by Dr. Paul Garrett
American medicine is renowned for treating illness rather than emphasizing prevention. Fortunately, we are leaders in treatment research in many areas, including obesity. Treatment approaches for obesity offer potential solutions well beyond surgical "banding" and stapling. Here are some areas of interest in obesity research.
For many years we have known about two substances, leptin and gherlin. Interactions are too complex for this article, but research is continuing on lowering increasing systemic leptin sensitivity and decreasing gherin production in the stomach. We may see a new class of drugs using either approach. There are already non-surgical approaches to decrease gherlin with arterial ablation of the stomach.
Fructose is the devil in fat production both in the body and in the liver. Body fat around the abdomen has been shown to be related to heart disease. Fatty liver is likely more damaging than we thought. It also occurs with chemotherapy and cirrhosis.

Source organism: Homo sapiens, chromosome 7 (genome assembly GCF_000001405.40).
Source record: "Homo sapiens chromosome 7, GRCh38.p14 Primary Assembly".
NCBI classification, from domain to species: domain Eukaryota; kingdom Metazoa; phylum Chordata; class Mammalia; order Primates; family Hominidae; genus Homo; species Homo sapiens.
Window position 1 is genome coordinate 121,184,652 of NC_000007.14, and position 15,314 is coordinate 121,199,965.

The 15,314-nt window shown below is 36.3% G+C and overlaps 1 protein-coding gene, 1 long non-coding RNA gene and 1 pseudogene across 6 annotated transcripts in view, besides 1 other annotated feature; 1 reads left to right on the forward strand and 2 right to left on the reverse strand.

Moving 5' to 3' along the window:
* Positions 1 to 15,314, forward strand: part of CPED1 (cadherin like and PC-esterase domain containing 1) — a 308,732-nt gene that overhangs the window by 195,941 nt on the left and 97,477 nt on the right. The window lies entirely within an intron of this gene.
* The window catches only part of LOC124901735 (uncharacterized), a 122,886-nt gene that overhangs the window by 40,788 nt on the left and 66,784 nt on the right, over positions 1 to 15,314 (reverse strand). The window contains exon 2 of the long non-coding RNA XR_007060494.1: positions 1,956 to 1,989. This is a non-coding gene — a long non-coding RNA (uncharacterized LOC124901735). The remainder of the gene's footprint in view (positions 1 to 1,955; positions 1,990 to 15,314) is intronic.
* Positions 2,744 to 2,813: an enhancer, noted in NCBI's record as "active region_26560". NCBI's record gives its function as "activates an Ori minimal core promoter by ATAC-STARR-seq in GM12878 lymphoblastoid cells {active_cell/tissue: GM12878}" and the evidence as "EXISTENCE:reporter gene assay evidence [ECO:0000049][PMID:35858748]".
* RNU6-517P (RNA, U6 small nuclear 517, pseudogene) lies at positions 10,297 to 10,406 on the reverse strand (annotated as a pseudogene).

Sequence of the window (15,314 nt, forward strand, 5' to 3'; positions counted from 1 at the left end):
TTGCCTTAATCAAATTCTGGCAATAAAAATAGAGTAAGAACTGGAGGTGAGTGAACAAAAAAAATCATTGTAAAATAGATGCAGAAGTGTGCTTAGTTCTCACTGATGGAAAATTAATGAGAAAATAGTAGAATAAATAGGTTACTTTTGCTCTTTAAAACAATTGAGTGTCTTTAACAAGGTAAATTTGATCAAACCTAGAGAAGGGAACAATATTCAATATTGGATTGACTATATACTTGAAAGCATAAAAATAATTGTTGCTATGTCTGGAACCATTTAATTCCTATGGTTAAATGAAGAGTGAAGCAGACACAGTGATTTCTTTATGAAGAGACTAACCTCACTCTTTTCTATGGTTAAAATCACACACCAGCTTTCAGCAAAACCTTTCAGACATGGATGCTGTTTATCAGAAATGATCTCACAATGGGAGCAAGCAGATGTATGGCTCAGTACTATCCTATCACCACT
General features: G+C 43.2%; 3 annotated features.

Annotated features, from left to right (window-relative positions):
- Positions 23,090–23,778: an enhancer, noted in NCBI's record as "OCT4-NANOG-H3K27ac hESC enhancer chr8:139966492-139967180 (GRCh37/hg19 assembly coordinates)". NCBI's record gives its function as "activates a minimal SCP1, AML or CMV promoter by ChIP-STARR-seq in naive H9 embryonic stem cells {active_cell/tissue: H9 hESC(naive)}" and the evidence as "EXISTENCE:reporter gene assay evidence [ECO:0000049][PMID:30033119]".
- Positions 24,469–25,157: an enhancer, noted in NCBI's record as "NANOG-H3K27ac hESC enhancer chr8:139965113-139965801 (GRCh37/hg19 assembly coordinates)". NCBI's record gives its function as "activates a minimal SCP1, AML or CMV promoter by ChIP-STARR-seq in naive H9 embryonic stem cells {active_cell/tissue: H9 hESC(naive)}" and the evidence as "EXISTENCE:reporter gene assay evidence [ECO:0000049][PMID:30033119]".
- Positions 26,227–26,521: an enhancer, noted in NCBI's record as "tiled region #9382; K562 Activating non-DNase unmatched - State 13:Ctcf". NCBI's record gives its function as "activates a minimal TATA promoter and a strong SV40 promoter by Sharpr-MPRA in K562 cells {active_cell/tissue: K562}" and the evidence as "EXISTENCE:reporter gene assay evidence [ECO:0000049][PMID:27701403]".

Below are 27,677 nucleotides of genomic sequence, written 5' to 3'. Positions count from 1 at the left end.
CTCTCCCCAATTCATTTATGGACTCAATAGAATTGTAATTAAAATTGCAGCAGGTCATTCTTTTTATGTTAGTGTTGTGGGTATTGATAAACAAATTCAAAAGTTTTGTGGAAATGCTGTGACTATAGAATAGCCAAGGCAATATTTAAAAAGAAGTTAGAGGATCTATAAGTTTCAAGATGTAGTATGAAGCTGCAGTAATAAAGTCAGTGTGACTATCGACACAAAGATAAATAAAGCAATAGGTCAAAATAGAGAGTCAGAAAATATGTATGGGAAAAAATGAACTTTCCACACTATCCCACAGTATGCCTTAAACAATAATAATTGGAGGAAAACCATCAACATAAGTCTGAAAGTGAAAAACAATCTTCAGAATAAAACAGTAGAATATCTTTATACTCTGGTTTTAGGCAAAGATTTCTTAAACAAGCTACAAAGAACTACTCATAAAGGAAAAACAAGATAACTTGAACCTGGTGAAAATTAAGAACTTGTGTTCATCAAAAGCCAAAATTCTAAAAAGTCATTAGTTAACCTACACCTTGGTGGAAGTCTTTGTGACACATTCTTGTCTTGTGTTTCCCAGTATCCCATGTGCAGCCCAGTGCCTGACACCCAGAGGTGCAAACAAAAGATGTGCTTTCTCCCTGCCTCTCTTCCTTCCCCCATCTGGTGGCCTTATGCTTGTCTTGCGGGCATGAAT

Try your best to avoid high fructose corn syrup, especially in drinks. Some still say this is controversial. Generally, fructose will not make you feel satisfied like sugar will.
It's worth checking Dr. Sonjay Gupta's newsletter of July 15, 2013, which reports on a study of 34,000 American adults claiming that harsh physical punishment as a child leads to a slightly increased risk of a adult obesity.
Lastly, there is a well-known association of sleep apnea and obesity. We previously thought that obesity caused the abnormal breathing, but now we see that the apnea has a role in causing obesity by another substance, orexin. It works by changing metabolic rates in general and sleep cycles in particular. This may also lead to a pharmacological treatment for obesity and is already used for some sleep disorders.
Another major issue is obesity in children, but that will be discussed in another article.